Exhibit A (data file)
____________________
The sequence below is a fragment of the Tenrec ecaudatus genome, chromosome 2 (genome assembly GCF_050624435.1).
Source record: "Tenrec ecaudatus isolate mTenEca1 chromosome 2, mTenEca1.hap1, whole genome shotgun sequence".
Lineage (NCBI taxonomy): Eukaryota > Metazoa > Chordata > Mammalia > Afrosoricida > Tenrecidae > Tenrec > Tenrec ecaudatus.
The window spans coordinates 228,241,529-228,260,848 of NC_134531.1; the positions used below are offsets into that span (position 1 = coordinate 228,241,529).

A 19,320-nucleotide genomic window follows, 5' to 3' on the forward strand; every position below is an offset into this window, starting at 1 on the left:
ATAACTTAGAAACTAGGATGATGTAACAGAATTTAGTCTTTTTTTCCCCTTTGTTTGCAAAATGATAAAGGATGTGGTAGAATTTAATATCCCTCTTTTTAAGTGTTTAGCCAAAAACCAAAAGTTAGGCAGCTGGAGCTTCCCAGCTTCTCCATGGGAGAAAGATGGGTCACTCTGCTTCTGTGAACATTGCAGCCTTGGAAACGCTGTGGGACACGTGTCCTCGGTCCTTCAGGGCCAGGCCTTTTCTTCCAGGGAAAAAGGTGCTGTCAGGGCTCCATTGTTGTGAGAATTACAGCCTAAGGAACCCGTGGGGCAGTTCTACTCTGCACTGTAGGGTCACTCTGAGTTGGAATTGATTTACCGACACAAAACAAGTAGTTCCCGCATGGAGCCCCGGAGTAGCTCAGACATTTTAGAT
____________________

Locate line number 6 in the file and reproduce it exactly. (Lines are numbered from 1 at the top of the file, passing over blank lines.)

ATAACTTAGAAACTAGGATGATGTAACAGAATTTAGTCTTTTTTTCCCCTTTGTTTGCAAAATGATAAAGGATGTGGTAGAATTTAATATCCCTCTTTTTAAGTGTTTAGCCAAAAACCAAAAGTTAGGCAGCTGGAGCTTCCCAGCTTCTCCATGGGAGAAAGATGGGTCACTCTGCTTCTGTGAACATTGCAGCCTTGGAAACGCTGTGGGACACGTGTCCTCGGTCCTTCAGGGCCAGGCCTTTTCTTCCAGGGAAAAAGGTGCTGTCAGGGCTCCATTGTTGTGAGAATTACAGCCTAAGGAACCCGTGGGGCAGTTCTACTCTGCACTGTAGGGTCACTCTGAGTTGGAATTGATTTACCGACACAAAACAAGTAGTTCCCGCATGGAGCCCCGGAGTAGCTCAGACATTTTAGAT